Consider it pure joy, my brothers and sisters, whenever you face trials of many kinds, because you know that the testing of your faith produces perseverance.
Let perseverance finish its work so that you may be mature and complete, not lacking anything. James 1:2
Let me tell you what I do know for sure….He is the same God on this side of divorce & loss…..even sweeter, more personal and more powerful BECAUSE of the suffering. Its in walking through the valley that we get to experience the power of the resurrection.
I have never felt more tethered to my God and my God to me.
The stories to be told in this space are of a God who rescues and redeems. Those are the stories I want to tell.
So back to that clarity.
When our divorce was final I did not have a peace about changing my name back to my maiden name. I had spent 15 years being “Sprinkle”, not to mention building a business, a brand and writing a book. The idea and implications of a name change were too overwhelming and scary. “Sprinkle” had become more than just a name, it had become my identity. At least 3-4 times a week someone says “that is such a cool name” and “is that really your name?” which just kind of sticks with people. I had no negative feelings about my last name so I wasn’t in a hurry to change it. But without kids, there really was no reason to keep it except for the convenience. God was so patient with me as I wrestled with my identity being wrapped up more in the security of my name than in the promises that come with HIS Name.
So I prayed and waited for God to make it clear.
And He finally did after a lot of prayer and a lot of patience.
I have wondered the last few days why God would have me wait. I believe He had a very specific and intentional journey for me the last several months of healing and restoring my identity. I felt like He was restoring me, back to me. I also believe He wanted to show me time and time again how He has abundantly provided for me in the midst of such loss. For me this couldn’t be as simple as a choice whether to change my name or not – it was going to have to be a surrender to obedience and obedience was the only way I was going to go through the nightmare and risk of switching over ALL of my business and rebranding. He wanted me to trust that He, who created me in my mother’s womb, could handle the implications that come with changing my business name after 15 years:)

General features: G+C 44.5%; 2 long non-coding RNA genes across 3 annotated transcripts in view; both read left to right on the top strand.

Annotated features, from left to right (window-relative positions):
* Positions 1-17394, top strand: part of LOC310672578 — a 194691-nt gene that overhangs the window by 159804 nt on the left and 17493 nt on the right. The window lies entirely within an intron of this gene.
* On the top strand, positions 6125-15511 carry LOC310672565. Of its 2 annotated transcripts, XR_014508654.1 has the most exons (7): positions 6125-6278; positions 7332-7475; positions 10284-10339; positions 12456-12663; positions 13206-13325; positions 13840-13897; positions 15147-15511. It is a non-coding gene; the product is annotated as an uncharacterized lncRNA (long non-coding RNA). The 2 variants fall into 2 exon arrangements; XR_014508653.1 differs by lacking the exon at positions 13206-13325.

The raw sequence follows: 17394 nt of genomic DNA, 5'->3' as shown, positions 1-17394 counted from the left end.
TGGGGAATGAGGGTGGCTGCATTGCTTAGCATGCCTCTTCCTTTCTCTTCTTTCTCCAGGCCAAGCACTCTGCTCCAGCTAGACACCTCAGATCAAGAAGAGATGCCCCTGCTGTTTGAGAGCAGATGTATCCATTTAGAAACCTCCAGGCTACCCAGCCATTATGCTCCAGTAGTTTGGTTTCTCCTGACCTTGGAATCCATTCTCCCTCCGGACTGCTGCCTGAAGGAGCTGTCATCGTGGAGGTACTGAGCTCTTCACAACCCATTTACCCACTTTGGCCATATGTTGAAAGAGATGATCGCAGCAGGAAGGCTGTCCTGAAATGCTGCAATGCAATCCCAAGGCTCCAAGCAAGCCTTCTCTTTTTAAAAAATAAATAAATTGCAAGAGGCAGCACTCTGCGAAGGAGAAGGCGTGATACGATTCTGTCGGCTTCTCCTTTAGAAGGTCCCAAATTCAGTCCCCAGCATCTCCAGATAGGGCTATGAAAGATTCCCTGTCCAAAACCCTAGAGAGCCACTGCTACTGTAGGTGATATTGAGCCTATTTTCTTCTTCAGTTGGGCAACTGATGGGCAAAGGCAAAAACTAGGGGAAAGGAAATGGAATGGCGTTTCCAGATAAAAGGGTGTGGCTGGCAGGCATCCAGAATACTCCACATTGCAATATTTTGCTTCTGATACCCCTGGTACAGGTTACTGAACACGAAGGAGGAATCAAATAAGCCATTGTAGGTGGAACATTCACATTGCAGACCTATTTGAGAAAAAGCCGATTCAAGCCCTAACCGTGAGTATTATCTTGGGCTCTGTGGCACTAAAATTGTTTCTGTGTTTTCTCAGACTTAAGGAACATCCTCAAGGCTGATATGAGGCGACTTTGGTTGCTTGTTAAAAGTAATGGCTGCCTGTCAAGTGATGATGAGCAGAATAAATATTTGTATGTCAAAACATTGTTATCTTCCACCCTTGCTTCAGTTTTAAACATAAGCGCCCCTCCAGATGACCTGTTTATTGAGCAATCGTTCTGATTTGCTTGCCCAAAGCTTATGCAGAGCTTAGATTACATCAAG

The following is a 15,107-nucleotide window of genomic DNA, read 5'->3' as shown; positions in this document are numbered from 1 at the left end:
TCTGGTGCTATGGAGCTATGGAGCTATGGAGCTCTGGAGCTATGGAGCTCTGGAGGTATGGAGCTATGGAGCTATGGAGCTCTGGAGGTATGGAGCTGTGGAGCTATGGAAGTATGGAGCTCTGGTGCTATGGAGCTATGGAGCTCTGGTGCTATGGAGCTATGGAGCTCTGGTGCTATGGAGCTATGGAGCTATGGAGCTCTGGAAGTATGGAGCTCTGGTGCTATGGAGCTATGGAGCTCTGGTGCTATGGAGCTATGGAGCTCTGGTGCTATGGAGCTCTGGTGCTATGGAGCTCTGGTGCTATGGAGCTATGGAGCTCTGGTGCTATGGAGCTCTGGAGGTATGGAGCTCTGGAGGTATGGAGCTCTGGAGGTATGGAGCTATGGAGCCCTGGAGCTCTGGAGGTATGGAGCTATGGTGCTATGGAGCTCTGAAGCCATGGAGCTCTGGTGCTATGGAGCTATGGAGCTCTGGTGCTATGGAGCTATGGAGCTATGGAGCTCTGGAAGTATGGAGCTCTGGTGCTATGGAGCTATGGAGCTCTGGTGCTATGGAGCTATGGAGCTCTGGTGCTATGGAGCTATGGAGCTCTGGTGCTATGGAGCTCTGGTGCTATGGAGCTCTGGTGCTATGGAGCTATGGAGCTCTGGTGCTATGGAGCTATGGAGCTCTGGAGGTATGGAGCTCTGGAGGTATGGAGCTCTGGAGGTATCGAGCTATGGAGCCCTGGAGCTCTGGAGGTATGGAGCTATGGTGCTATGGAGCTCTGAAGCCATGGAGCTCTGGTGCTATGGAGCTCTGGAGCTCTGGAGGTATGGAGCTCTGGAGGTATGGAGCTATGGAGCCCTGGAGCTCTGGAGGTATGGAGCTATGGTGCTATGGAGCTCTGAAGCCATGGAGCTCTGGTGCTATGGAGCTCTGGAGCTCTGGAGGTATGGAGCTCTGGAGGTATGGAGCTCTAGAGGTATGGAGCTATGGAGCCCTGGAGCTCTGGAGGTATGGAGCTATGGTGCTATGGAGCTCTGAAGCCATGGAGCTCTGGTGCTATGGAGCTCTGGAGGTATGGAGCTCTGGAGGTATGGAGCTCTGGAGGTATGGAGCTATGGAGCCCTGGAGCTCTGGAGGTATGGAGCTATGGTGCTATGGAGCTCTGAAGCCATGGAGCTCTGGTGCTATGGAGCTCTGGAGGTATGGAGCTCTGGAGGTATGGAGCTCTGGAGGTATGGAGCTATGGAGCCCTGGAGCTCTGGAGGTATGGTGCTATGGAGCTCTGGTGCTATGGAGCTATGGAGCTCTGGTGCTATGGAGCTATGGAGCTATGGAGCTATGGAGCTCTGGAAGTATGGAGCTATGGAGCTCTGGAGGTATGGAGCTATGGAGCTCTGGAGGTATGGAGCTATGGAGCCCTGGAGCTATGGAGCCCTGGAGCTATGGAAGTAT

So here I am. Back to choosing obedience over outcome. God’s got this…the logistics of changing everything over, the fear of lost opportunities in the confusion, the rebrand, and the guy at the post office not thinking my name is the coolest name he has ever heard.
Obedience over outcome.
So hello, my name is Jenn Jett. Nice to meet you.
When I realized I was about to walk the road through divorce I decided that I was going to start living my “year of yes”. These are the stories I am going to share here. The stories of saying “yes” to God coming into my life and redefining what redemption looks like. And not assuming everyone wants to read them, If you do, click here and I send you all the “year of yes” crazy redemption stories.
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photo by Kristin Griffith